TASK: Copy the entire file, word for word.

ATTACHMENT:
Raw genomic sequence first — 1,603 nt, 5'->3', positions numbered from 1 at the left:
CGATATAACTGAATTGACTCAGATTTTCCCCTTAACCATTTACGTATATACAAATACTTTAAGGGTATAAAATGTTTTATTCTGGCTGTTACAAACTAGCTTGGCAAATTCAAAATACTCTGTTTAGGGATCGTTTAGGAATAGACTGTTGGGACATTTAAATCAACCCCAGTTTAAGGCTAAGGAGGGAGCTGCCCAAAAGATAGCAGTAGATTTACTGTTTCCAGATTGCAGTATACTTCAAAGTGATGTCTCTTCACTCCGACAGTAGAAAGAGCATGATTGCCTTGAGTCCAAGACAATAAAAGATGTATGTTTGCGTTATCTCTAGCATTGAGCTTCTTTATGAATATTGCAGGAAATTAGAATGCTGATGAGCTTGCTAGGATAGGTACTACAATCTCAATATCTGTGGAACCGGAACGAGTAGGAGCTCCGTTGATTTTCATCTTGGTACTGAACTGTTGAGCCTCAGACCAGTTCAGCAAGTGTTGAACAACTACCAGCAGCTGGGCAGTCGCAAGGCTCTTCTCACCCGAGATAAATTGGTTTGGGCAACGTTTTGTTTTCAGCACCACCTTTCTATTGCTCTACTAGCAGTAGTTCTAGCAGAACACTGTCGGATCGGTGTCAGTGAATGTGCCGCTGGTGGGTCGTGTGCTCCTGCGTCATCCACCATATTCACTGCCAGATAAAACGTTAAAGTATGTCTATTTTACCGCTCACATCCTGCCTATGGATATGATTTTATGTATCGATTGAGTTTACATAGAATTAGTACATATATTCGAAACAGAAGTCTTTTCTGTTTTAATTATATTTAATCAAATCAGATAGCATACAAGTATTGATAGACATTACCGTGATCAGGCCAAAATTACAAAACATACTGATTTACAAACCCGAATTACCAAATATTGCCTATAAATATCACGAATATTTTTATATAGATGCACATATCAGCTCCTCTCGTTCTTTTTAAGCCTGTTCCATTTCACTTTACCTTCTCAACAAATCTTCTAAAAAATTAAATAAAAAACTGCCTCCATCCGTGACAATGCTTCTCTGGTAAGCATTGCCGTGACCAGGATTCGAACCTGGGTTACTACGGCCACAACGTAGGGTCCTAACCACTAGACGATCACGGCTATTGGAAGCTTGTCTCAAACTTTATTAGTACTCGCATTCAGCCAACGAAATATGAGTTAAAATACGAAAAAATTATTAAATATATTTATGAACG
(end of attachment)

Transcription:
Raw genomic sequence first — 1,603 nt, 5'->3', positions numbered from 1 at the left:
CGATATAACTGAATTGACTCAGATTTTCCCCTTAACCATTTACGTATATACAAATACTTTAAGGGTATAAAATGTTTTATTCTGGCTGTTACAAACTAGCTTGGCAAATTCAAAATACTCTGTTTAGGGATCGTTTAGGAATAGACTGTTGGGACATTTAAATCAACCCCAGTTTAAGGCTAAGGAGGGAGCTGCCCAAAAGATAGCAGTAGATTTACTGTTTCCAGATTGCAGTATACTTCAAAGTGATGTCTCTTCACTCCGACAGTAGAAAGAGCATGATTGCCTTGAGTCCAAGACAATAAAAGATGTATGTTTGCGTTATCTCTAGCATTGAGCTTCTTTATGAATATTGCAGGAAATTAGAATGCTGATGAGCTTGCTAGGATAGGTACTACAATCTCAATATCTGTGGAACCGGAACGAGTAGGAGCTCCGTTGATTTTCATCTTGGTACTGAACTGTTGAGCCTCAGACCAGTTCAGCAAGTGTTGAACAACTACCAGCAGCTGGGCAGTCGCAAGGCTCTTCTCACCCGAGATAAATTGGTTTGGGCAACGTTTTGTTTTCAGCACCACCTTTCTATTGCTCTACTAGCAGTAGTTCTAGCAGAACACTGTCGGATCGGTGTCAGTGAATGTGCCGCTGGTGGGTCGTGTGCTCCTGCGTCATCCACCATATTCACTGCCAGATAAAACGTTAAAGTATGTCTATTTTACCGCTCACATCCTGCCTATGGATATGATTTTATGTATCGATTGAGTTTACATAGAATTAGTACATATATTCGAAACAGAAGTCTTTTCTGTTTTAATTATATTTAATCAAATCAGATAGCATACAAGTATTGATAGACATTACCGTGATCAGGCCAAAATTACAAAACATACTGATTTACAAACCCGAATTACCAAATATTGCCTATAAATATCACGAATATTTTTATATAGATGCACATATCAGCTCCTCTCGTTCTTTTTAAGCCTGTTCCATTTCACTTTACCTTCTCAACAAATCTTCTAAAAAATTAAATAAAAAACTGCCTCCATCCGTGACAATGCTTCTCTGGTAAGCATTGCCGTGACCAGGATTCGAACCTGGGTTACTACGGCCACAACGTAGGGTCCTAACCACTAGACGATCACGGCTATTGGAAGCTTGTCTCAAACTTTATTAGTACTCGCATTCAGCCAACGAAATATGAGTTAAAATACGAAAAAATTATTAAATATATTTATGAACG